High School Choice Fair draws hundreds of families (video)
Under The Cleveland Plan, CMSD operates as a portfolio district, providing different school models to fit varying needs. Students may enroll in the school of their choice if space is available and, in some cases, they meet admissions criteria. Schools have an incentive to maneuver for students: a new system of student-based budgeting gives schools more control over spending but ties their allocations to the size and makeup of their enrollment.
The growing portfolio will expand again next school year as the District offers five new or revamped designs in three new buildings: the John Marshall Campus, the Cleveland School of the Arts and Max S. Hayes. What was known as John Marshall High School will be transformed into three small schools that will specialize, respectively, in engineering, information technology and business and civic leadership.
“I love having so many choices here,” Murray said. “We’ve been looking at private and Cleveland schools, and we can afford to send her anywhere, but CSA looks like it has everything that we want.”
Murray said CMSD officials also helped her figure out a way to have Abigail, who is a visual artist, perform her tryout this weekend because the regular CSA tryouts are not being being held until Feb. 28, the day after a deadline to apply for a private school next year.
“That meant a lot because they were willing to work with us,” she said.
Abigail was beaming and practically bouncing as her mother talked.
“I’m really excited,” she said. “I love art, and I would really like to be at a school where there are other artists of all kinds.”
“Of course, check it out,” mom Jenny Ulch said, adding that she is hoping her daughter instead will choose one of the new small schools at John Marshall, the West Side campus that is near where they live and where she attended, or James Ford Rhodes High because of its ROTC program.
“I was a Lawyer of John Marshall and even though I didn’t graduate, I hope she goes there, especially because it’s a brand-new school with so much to offer,” Ulch said. “But she is showing interest in other schools that would require figuring out the transportation issue.”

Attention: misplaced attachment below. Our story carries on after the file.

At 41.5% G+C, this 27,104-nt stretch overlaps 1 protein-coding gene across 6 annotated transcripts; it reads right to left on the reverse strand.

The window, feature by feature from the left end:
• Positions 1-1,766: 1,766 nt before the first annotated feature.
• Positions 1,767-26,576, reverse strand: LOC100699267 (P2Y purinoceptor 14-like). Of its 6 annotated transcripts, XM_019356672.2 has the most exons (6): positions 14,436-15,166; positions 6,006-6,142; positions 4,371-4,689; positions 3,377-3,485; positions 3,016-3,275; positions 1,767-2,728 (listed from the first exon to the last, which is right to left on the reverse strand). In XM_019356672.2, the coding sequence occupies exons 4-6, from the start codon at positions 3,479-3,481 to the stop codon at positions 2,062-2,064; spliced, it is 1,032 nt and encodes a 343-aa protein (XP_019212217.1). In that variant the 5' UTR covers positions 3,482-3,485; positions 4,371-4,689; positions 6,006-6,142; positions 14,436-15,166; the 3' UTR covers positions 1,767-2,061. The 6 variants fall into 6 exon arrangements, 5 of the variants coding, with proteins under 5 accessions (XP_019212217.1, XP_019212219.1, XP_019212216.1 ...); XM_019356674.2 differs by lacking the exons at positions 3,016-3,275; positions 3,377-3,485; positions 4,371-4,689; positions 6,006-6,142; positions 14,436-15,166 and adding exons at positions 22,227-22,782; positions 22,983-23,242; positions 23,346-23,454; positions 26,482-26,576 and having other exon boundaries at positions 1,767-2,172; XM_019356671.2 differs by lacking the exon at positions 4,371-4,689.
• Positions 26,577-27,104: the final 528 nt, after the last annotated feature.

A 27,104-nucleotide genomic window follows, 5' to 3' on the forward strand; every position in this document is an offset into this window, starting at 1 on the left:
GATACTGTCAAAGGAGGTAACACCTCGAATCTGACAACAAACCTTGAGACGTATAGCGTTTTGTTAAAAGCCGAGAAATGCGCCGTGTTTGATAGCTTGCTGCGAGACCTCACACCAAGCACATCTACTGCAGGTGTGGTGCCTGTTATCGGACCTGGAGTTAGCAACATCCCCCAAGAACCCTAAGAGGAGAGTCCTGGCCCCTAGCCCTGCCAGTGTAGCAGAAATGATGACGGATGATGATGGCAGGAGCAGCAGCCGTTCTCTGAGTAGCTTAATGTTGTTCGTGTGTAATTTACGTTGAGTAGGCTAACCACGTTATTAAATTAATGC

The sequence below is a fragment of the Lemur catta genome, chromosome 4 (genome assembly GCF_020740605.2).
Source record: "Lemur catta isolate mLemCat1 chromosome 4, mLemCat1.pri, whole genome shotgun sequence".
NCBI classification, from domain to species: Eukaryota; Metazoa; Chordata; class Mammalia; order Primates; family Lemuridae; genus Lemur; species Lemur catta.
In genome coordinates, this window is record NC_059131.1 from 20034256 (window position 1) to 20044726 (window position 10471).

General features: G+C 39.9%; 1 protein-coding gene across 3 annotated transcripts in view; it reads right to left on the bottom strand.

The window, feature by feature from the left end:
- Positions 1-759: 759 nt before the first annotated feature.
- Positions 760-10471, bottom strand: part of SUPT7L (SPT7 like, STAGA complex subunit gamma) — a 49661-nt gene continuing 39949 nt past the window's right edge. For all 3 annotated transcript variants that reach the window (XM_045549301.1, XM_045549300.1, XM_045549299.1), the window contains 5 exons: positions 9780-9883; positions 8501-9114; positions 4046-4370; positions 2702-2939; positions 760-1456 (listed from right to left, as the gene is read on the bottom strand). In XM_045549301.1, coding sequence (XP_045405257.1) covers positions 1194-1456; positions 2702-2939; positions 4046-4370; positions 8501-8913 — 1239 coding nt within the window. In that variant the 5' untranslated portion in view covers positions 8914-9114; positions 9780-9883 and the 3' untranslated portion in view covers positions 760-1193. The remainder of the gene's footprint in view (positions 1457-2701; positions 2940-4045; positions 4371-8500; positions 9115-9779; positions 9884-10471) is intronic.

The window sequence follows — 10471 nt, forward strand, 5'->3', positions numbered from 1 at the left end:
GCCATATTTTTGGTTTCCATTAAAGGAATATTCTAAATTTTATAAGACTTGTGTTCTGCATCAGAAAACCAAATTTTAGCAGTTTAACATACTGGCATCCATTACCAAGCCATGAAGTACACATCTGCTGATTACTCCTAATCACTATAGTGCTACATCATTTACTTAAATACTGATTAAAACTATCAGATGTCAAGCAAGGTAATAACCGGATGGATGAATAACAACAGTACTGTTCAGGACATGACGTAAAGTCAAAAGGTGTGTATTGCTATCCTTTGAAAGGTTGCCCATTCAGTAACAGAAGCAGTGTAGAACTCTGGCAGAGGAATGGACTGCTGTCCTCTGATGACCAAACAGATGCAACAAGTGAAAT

“We thought it was a good idea to have students here to tell the families what it’s really like at our school,” said FHNT Principal Marc Engoglia. He said all CMSD schools have had to focus more intently on recruiting students.
Facing History New Tech combines the rigor of a project-based New Tech school with the introspection of the Facing History and Ourselves curriculum. The high school, for ninth- through 11th-graders until it adds a senior class next school year, is located on the third floor of the building that houses Charles Mooney K-8 School, 3213 Montclair Ave., in the Old Brooklyn neighborhood.
“I know that I’m going here,” said Alex, who said he has arranged to visit the school again later this semester. “The school really hit me. I like the idea of studying a project and working with other students.”
Javier hasn't quite settled on a destination. “I’m also looking at Max Hayes,” he said. “But I do like that kids work on a project together at Facing History.”
“She has no idea what she wants to do or where she wants to go, so this is a great idea – having all the schools in one place where you can talk to everyone,” Tarraut said, picking up information from the John Marshall table.
Shontianna Jackson, an eighth-grader at CMSD's Douglas MacArthur Girls' Leadership Academy, said she already knows her vocation.
“I want to be a real estate agent,” she said as she walked the Wolstein Center concourse with her older sister Shondore Dickson, a 2014 graduate of Design Lab Early College High School.
Shontianna, who attended the choice fair on Tuesday with her school, said she spent a lot of time at the Jane Addams Business Careers Center table and really liked what she saw.
“I’m also looking for a school where I can play sports, especially basketball and volleyball,” she said.